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What’s next for Benedict football? New coach staying positive despite no games in fall


First-year Benedict coach Chennis Berry was “heartbroken” with the news there would be no football in the fall.

Since Berry arrived in Columbia in February, he used his infectious personality and unbridled energy to breathe life into the program. Now that momentum will be halted temporarily.

The Southern Intercollegiate Athletic Conference, which Benedict is a member of, announced Thursday the cancellation of its fall sports because of the coronavirus pandemic. The SIAC is a Division II conference made up of historically-black colleges mainly in the Southeast.

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Benedict has been a member of the conference since 1932.

Berry met with his players on the roster on Thursday night and tried to answer their questions the best he could while keeping a positive attitude.

The Tigers had their 31 signees in Berry’s first recruiting class and picked up a commitment from Auburn grad transfer Wilson Appleton earlier this week.

“There was so much positive trajectory going as far as our players, administration and campus community. Our guys were chomping at the bit,” Berry said on Zoom call on Friday with reporters. “But I know for a fact we made the right decision. I met with my guys last night. They want to play but they understand the scope of the nation and understand what is going on with COVID-19. The health and well-being of staff, coaches and everyone at the university is most important. They were positive. We will be ready to rock and roll when they tell us to.”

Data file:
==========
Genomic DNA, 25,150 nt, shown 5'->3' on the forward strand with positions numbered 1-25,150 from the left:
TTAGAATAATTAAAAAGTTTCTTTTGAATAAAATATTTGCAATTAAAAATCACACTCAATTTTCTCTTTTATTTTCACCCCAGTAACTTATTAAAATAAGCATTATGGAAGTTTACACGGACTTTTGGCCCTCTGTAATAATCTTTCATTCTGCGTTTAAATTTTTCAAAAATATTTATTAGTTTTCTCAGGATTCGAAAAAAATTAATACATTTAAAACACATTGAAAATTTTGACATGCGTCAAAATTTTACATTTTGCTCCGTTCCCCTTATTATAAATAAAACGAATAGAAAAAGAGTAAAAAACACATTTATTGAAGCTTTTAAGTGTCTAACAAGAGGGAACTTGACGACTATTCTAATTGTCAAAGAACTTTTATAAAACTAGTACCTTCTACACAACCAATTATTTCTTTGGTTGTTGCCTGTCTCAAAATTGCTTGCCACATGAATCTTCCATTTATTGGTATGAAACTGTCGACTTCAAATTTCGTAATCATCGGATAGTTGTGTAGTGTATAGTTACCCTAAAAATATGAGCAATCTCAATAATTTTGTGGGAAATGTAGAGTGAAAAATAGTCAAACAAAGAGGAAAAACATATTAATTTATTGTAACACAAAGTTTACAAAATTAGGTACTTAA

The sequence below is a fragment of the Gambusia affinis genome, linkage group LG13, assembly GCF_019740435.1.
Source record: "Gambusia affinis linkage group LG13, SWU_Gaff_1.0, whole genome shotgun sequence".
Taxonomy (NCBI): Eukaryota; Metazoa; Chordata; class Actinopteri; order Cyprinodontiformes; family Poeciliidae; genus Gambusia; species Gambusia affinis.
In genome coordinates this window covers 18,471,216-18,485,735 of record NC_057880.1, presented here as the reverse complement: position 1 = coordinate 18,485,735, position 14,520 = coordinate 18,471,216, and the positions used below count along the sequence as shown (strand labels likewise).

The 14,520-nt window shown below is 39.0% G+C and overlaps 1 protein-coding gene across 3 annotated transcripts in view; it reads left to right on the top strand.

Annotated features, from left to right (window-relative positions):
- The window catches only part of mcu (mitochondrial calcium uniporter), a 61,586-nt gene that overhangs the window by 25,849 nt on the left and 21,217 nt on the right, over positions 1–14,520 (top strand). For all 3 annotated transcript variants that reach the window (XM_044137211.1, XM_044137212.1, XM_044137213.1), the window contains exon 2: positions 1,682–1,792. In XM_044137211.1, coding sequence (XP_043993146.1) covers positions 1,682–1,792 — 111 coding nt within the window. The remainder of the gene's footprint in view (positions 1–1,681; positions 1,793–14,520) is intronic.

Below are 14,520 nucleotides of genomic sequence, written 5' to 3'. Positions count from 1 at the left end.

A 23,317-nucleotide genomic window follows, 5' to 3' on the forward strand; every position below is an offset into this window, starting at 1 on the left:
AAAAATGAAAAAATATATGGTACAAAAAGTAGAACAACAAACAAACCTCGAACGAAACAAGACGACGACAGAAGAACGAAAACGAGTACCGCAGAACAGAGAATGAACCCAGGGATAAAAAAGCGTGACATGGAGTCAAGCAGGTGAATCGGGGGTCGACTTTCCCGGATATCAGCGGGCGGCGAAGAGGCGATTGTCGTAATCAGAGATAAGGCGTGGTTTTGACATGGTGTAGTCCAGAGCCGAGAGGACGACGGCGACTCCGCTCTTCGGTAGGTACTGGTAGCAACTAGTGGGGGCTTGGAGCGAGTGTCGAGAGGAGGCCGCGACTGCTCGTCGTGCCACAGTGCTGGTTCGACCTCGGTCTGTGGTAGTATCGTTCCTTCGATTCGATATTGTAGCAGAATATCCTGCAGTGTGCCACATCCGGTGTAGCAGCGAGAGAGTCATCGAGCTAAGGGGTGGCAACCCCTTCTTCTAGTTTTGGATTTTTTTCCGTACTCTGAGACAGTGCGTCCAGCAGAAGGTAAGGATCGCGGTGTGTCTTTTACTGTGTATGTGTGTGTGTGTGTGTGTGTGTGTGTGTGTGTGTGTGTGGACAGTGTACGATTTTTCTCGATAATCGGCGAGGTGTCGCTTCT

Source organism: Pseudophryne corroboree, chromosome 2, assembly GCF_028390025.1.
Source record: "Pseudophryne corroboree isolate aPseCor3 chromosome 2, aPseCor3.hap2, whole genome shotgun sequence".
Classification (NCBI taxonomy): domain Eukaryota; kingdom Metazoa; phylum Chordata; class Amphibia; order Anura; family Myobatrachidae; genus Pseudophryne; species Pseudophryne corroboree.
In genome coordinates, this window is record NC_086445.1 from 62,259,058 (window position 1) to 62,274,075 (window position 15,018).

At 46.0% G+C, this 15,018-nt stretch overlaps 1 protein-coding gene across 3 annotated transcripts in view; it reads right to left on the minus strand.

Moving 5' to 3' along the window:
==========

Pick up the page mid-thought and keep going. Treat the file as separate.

Players were scheduled to report to campus on July 29 but that might be moved to August. As of now, Benedict is planning on in-person and virtual learning in the fall.

Benedict athletic director Willie Washington didn’t rule out the possibility of the Tigers playing football in the spring but said it is too early to tell at this point.

Berry and Washington said the school will honor the football players’ and other fall athletes’ scholarships There are 100 players currently on the roster and Division II allows for 36 scholarships to be spread out among the players. The players also are eligible for pell grants or loans.

Berry said another concern from his players was their eligibility if there isn’t football in the spring. He said he wasn’t sure how the NCAA will handle that. When spring sports were canceled, the NCAA ruled Division I and Division II athletes would be given another year of eligibility.

The financial ramifications for no football are unclear. Benedict, like most Division II programs, doesn’t generate the revenue like Division I schools. Last year, Benedict averaged 5,024 fans at its four home games. Benedict Sports Information Director Dennis Swizter said there has been no cutbacks or layoffs at this point within the athletic department.

As for Berry he plans to encourage his players and use the fall to continue to build the program for which he has hopes for in the future.

“Adversity in life is going to happen. It is what you do when adversity hits, it is the true testament of who you are,” he said. “Our guys are thoroughly immersed in true Tiger spirit. Those guys are bought in.”

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